What is in this article?:
- Researchers, grower finding heat treatments effective against citrus greening
- Different levels of heat
- Results have been striking
• Research work shows that heating potted citrus seedlings in greenhouses kills off the HLB bacterium and can rid the seedlings of citrus greening symptoms.
• Florida citrus grower David McKenzie has been encasing citrus trees in opaque, plastic PVC “tents” to heat them up for about a week, then removing the tents and trimming off the top 10 or 12 inches of the trees that have been “browned up” by the solar heat.
• The results have been striking. Within short periods of time, leaves stunted by HLB begin to flourish, and by the time the fruit is ready for harvest, its quality is noticeably improved.
Different levels of heat
In the greenhouse experiments, Duan and his ARS colleagues Michele Hoffman, Melissa Doud, David Hall, and Ed Stover, along with FDACS scientists, exposed 30 HLB-infected citrus seedlings to different levels of heat in growth chambers for periods ranging from 2 days to 10 days. The seedlings were about 2.5 years old, about 2 feet in height, and were growing in 1-gallon containers.
They were divided into three groups and heated to 104 ̊F, 107 ̊F, or 113 ̊F. Fluorescent lamps provided light for 12-hour “days” and were turned off for 12-hour “nights.”
For comparison, the researchers also applied the heat treatments to citrus budwood and periwinkle, which is also susceptible to HLB. They used PCR technology, which amplified the pathogen’s DNA, to measure the HLB pathogen levels in the trees, budwood, and periwinkle. Infection levels were measured a week before heat treatments began and again 30, 60, and 270 days after they ended.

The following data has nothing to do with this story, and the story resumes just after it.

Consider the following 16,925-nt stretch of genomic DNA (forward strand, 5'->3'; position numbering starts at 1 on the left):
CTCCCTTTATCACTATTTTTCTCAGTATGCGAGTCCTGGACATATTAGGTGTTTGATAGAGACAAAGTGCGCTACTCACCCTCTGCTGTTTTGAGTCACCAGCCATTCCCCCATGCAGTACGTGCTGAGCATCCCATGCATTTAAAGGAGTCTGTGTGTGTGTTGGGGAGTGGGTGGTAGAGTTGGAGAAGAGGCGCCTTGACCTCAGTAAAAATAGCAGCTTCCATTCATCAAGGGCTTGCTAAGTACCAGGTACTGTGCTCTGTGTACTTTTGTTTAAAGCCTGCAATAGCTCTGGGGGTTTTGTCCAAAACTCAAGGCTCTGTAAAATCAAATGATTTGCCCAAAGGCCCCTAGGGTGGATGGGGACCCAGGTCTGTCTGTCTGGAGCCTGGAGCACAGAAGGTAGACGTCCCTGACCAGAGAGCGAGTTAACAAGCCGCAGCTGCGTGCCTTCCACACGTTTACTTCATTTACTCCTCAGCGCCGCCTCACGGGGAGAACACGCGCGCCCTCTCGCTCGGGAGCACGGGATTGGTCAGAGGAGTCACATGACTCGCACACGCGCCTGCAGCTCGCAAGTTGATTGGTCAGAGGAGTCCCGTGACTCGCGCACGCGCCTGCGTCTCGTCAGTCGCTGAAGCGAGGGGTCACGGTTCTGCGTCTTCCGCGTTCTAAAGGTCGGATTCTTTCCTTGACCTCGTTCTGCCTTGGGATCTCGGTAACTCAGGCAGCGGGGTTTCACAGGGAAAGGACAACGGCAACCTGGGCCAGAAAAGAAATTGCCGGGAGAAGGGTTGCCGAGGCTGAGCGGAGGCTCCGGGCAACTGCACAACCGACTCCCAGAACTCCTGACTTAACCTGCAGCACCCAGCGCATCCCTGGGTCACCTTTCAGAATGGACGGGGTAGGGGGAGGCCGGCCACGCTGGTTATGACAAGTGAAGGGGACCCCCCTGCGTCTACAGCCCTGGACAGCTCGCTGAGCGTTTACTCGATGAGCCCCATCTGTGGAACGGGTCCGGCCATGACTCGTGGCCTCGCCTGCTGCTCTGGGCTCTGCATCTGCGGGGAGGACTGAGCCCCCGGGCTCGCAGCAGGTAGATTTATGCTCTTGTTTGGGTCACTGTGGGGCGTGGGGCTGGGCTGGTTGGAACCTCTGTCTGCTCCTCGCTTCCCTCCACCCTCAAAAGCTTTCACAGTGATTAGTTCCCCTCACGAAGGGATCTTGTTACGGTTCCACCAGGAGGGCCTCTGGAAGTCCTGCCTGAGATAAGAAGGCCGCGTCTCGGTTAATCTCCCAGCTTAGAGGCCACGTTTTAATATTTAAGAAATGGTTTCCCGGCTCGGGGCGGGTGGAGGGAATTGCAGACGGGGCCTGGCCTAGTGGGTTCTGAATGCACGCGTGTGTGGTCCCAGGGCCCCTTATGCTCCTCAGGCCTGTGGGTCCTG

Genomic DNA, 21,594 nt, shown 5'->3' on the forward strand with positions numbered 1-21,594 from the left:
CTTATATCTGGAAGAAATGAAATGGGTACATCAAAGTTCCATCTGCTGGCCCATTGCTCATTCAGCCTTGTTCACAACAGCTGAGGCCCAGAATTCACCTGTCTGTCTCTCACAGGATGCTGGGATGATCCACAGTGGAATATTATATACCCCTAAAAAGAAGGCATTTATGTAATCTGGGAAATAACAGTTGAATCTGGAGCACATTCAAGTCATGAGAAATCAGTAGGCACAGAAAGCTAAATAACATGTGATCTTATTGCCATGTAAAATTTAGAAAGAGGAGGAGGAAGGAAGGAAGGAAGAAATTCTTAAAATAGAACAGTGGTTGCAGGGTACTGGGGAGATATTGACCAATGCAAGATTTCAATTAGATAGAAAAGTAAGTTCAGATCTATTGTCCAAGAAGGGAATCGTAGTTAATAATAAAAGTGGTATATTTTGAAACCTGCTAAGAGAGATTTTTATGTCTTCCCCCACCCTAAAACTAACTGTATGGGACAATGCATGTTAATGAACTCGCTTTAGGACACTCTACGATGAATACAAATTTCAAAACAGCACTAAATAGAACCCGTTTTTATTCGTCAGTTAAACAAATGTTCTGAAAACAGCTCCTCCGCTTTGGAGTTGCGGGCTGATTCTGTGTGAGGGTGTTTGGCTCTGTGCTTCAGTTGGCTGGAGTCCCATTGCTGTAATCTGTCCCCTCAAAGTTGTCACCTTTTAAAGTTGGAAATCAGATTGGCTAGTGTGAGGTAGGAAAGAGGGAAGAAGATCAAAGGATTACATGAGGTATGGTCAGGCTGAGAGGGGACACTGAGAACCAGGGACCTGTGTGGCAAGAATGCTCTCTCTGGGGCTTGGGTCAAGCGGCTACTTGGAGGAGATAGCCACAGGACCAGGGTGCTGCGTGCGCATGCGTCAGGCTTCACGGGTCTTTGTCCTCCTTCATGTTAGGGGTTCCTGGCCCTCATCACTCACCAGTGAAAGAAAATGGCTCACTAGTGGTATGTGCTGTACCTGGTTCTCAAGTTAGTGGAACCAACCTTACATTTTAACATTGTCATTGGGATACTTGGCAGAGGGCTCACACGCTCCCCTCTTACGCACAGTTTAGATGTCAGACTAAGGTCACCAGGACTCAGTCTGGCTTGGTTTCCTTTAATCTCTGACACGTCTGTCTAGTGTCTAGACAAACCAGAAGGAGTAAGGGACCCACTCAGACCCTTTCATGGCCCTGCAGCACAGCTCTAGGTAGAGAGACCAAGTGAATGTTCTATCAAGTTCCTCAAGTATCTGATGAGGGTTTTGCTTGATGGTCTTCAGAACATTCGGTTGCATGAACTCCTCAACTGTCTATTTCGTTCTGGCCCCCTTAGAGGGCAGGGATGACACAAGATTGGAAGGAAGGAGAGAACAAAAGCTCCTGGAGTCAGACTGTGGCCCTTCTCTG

The researchers quickly learned that constant exposure to temperatures of 113 ̊F or higher would defoliate citrus seedlings. But if they interrupted the steady onslaught of intense heat by dropping temperatures down to about 80 ̊F for at least 5 hours each day, the leaves stayed alive.
Results from the greenhouse tests, published in the journal Phytopathology, also showed that exposing citrus seedlings to a minimum of 48 hours of temperatures of 104 ̊F to 107 ̊F significantly reduced, and often eliminated, HLB infection. All of the heat treatments were equally effective, regardless of temperatures and exposure times.
The researchers continued to test the seedlings, and after 2 years of heat treatments, they have remained free of HLB.
“This application would be useful for nurseries and greenhouses and rescue of germplasm that’s been infected,” Duan says.
By contrast, exposing newly grafted budwood to alternating temperatures of 102 ̊F and 86 ̊F for up to 4 months did not reliably cure it. The heat controlled the HLB in periwinkle, but the periwinkle plants were more heat tolerant than the citrus trees and required more prolonged heat for infection levels to be reduced.
Another approach to controlling HLB damage may have wider implications by prolonging the productivity of full-grown citrus-producing trees.
Florida citrus grower David McKenzie, working with Duan, has been encasing citrus trees in opaque, plastic PVC “tents” to heat them up for about a week, then removing the tents and trimming off the top 10 or 12 inches of the trees that have been “browned up” by the solar heat.